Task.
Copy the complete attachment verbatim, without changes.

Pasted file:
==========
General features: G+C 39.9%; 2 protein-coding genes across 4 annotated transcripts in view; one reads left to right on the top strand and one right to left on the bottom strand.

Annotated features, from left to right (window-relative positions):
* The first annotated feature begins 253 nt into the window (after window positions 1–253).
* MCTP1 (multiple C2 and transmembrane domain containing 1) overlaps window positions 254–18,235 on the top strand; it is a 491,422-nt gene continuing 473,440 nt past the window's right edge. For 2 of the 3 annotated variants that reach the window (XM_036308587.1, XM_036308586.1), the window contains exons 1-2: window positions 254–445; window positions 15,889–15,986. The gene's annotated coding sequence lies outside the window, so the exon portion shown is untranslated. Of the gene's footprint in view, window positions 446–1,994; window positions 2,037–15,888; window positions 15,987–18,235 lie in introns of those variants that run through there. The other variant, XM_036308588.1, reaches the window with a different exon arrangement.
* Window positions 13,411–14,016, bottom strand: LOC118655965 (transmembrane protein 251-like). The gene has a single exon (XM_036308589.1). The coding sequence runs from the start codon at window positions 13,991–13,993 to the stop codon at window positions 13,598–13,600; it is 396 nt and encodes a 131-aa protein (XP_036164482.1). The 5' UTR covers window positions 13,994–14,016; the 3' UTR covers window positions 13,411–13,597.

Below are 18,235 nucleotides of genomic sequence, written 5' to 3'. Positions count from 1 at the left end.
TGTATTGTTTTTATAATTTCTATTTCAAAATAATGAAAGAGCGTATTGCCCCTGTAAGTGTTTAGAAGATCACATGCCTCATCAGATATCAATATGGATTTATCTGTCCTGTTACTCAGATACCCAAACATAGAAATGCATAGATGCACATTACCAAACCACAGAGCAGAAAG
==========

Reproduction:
General features: G+C 39.9%; 2 protein-coding genes across 4 annotated transcripts in view; one reads left to right on the top strand and one right to left on the bottom strand.

Annotated features, from left to right (window-relative positions):
* The first annotated feature begins 253 nt into the window (after window positions 1–253).
* MCTP1 (multiple C2 and transmembrane domain containing 1) overlaps window positions 254–18,235 on the top strand; it is a 491,422-nt gene continuing 473,440 nt past the window's right edge. For 2 of the 3 annotated variants that reach the window (XM_036308587.1, XM_036308586.1), the window contains exons 1-2: window positions 254–445; window positions 15,889–15,986. The gene's annotated coding sequence lies outside the window, so the exon portion shown is untranslated. Of the gene's footprint in view, window positions 446–1,994; window positions 2,037–15,888; window positions 15,987–18,235 lie in introns of those variants that run through there. The other variant, XM_036308588.1, reaches the window with a different exon arrangement.
* Window positions 13,411–14,016, bottom strand: LOC118655965 (transmembrane protein 251-like). The gene has a single exon (XM_036308589.1). The coding sequence runs from the start codon at window positions 13,991–13,993 to the stop codon at window positions 13,598–13,600; it is 396 nt and encodes a 131-aa protein (XP_036164482.1). The 5' UTR covers window positions 13,994–14,016; the 3' UTR covers window positions 13,411–13,597.

Below are 18,235 nucleotides of genomic sequence, written 5' to 3'. Positions count from 1 at the left end.
TGTATTGTTTTTATAATTTCTATTTCAAAATAATGAAAGAGCGTATTGCCCCTGTAAGTGTTTAGAAGATCACATGCCTCATCAGATATCAATATGGATTTATCTGTCCTGTTACTCAGATACCCAAACATAGAAATGCATAGATGCACATTACCAAACCACAGAGCAGAAAG